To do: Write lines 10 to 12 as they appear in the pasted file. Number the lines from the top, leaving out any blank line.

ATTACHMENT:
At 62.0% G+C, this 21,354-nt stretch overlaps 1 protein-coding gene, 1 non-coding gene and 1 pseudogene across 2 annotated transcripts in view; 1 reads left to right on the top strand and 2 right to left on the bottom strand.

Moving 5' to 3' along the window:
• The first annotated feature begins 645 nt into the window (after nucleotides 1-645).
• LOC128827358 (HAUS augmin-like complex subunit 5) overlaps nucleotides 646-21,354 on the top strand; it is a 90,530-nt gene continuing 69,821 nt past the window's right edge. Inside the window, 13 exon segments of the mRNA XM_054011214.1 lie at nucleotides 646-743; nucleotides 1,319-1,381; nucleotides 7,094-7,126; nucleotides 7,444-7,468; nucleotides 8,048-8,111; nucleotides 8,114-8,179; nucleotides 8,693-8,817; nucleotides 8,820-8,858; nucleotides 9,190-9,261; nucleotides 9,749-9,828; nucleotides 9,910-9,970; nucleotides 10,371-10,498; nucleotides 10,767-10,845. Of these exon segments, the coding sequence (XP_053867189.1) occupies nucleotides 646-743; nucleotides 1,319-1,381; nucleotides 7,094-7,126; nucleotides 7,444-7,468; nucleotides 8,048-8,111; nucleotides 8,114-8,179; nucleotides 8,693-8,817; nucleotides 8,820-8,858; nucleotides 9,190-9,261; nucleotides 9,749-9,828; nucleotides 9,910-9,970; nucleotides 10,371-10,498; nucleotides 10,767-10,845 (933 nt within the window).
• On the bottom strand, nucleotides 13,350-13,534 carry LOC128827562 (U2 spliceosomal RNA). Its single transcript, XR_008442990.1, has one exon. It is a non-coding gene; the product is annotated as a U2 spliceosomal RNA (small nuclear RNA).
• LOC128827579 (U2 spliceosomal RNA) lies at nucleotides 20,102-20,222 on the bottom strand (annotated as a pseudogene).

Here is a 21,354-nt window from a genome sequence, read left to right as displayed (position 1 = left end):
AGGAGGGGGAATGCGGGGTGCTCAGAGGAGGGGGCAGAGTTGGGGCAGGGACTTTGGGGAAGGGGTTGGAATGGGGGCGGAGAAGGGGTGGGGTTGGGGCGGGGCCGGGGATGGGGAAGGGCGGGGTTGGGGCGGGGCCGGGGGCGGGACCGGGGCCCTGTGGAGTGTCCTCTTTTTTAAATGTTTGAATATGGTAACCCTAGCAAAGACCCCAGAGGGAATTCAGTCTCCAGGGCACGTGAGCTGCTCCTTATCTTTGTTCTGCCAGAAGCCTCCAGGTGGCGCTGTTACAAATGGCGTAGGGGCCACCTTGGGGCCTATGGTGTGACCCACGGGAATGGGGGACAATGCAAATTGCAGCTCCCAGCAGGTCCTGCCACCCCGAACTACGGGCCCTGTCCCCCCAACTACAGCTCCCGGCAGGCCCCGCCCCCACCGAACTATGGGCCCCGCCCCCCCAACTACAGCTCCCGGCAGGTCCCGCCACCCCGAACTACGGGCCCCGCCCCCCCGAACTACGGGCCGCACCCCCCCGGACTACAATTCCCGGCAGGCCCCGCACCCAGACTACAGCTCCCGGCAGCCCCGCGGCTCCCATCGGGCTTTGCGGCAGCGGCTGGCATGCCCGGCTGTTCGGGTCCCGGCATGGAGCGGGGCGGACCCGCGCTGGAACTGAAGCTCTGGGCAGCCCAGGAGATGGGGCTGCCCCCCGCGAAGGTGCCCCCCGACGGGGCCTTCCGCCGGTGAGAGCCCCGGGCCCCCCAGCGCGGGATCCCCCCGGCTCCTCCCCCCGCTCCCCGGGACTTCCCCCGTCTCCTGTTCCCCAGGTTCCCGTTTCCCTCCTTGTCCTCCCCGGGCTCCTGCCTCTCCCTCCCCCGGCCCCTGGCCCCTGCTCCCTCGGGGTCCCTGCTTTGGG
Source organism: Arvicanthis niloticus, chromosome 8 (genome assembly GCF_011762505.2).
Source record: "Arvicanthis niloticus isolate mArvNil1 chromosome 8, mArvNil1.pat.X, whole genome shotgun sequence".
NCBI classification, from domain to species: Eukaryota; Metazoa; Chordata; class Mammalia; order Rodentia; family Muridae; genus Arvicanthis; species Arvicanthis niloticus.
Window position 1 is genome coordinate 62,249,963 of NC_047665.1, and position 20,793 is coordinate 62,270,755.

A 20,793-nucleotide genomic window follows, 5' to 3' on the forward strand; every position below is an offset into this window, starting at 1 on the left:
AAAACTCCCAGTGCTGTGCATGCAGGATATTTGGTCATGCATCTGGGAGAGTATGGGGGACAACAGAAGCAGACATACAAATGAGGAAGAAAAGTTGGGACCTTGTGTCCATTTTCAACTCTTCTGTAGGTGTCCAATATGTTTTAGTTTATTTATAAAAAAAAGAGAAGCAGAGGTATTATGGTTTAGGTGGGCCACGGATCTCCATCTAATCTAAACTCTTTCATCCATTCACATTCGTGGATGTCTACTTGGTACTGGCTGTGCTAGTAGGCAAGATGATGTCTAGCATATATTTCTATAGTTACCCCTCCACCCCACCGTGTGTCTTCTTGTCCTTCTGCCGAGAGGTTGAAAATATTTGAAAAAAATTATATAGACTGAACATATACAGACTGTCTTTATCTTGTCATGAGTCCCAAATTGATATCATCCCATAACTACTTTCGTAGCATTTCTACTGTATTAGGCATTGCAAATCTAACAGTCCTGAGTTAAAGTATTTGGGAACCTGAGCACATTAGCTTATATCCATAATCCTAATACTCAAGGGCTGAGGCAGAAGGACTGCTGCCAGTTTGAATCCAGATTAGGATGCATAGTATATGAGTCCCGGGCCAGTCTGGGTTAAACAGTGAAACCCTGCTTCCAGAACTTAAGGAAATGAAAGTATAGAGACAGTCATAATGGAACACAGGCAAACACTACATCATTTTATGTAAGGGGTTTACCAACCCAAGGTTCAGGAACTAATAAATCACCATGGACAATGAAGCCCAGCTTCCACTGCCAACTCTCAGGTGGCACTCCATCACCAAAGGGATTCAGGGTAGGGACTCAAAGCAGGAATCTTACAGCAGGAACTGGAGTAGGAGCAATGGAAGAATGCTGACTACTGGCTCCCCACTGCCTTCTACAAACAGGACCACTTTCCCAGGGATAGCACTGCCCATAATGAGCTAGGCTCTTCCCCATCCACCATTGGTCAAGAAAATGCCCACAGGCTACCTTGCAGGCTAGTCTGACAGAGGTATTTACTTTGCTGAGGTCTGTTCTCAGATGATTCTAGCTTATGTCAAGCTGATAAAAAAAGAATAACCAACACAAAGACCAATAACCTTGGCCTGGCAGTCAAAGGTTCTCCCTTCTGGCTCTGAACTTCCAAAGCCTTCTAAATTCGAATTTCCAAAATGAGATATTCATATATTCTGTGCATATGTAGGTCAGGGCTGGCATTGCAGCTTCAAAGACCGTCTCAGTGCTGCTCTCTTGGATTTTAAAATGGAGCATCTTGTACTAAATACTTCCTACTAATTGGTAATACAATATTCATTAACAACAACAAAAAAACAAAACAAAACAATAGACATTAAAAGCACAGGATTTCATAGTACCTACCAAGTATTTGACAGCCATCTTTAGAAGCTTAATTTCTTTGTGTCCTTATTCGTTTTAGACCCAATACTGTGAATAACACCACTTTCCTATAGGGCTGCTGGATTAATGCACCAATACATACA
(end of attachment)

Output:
Source record: "Arvicanthis niloticus isolate mArvNil1 chromosome 8, mArvNil1.pat.X, whole genome shotgun sequence".
NCBI classification, from domain to species: Eukaryota; Metazoa; Chordata; class Mammalia; order Rodentia; family Muridae; genus Arvicanthis; species Arvicanthis niloticus.
Window position 1 is genome coordinate 62,249,963 of NC_047665.1, and position 20,793 is coordinate 62,270,755.